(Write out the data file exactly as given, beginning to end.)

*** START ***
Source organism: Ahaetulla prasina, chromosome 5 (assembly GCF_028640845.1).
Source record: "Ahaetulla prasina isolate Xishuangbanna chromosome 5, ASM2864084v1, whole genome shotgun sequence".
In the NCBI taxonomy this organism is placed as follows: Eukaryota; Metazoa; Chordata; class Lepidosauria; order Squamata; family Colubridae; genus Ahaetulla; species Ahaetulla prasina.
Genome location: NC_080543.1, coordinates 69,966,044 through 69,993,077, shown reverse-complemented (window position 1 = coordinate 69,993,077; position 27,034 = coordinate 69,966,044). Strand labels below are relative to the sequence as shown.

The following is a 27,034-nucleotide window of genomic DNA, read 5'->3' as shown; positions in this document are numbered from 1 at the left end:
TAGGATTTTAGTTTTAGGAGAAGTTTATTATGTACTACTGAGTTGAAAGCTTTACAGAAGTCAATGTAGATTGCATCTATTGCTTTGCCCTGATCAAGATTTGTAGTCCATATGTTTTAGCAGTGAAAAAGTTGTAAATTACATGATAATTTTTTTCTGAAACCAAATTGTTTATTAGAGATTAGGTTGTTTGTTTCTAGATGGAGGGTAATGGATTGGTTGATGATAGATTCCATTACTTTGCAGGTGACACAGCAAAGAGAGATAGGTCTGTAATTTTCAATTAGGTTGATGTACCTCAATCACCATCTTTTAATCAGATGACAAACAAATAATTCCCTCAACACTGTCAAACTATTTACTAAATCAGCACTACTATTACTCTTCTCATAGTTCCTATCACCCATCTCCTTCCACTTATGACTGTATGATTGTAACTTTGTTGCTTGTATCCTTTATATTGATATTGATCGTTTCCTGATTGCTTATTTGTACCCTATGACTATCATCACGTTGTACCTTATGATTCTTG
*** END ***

Source organism: Ahaetulla prasina, chromosome 5 (assembly GCF_028640845.1).
Source record: "Ahaetulla prasina isolate Xishuangbanna chromosome 5, ASM2864084v1, whole genome shotgun sequence".
In the NCBI taxonomy this organism is placed as follows: Eukaryota; Metazoa; Chordata; class Lepidosauria; order Squamata; family Colubridae; genus Ahaetulla; species Ahaetulla prasina.
Genome location: NC_080543.1, coordinates 69,966,044 through 69,993,077, shown reverse-complemented (window position 1 = coordinate 69,993,077; position 27,034 = coordinate 69,966,044). Strand labels below are relative to the sequence as shown.

The following is a 27,034-nucleotide window of genomic DNA, read 5'->3' as shown; positions in this document are numbered from 1 at the left end:
TAGGATTTTAGTTTTAGGAGAAGTTTATTATGTACTACTGAGTTGAAAGCTTTACAGAAGTCAATGTAGATTGCATCTATTGCTTTGCCCTGATCAAGATTTGTAGTCCATATGTTTTAGCAGTGAAAAAGTTGTAAATTACATGATAATTTTTTTCTGAAACCAAATTGTTTATTAGAGATTAGGTTGTTTGTTTCTAGATGGAGGGTAATGGATTGGTTGATGATAGATTCCATTACTTTGCAGGTGACACAGCAAAGAGAGATAGGTCTGTAATTTTCAATTAGGTTGATGTACCTCAATCACCATCTTTTAATCAGATGACAAACAAATAATTCCCTCAACACTGTCAAACTATTTACTAAATCAGCACTACTATTACTCTTCTCATAGTTCCTATCACCCATCTCCTTCCACTTATGACTGTATGATTGTAACTTTGTTGCTTGTATCCTTTATATTGATATTGATCGTTTCCTGATTGCTTATTTGTACCCTATGACTATCATCACGTTGTACCTTATGATTCTTG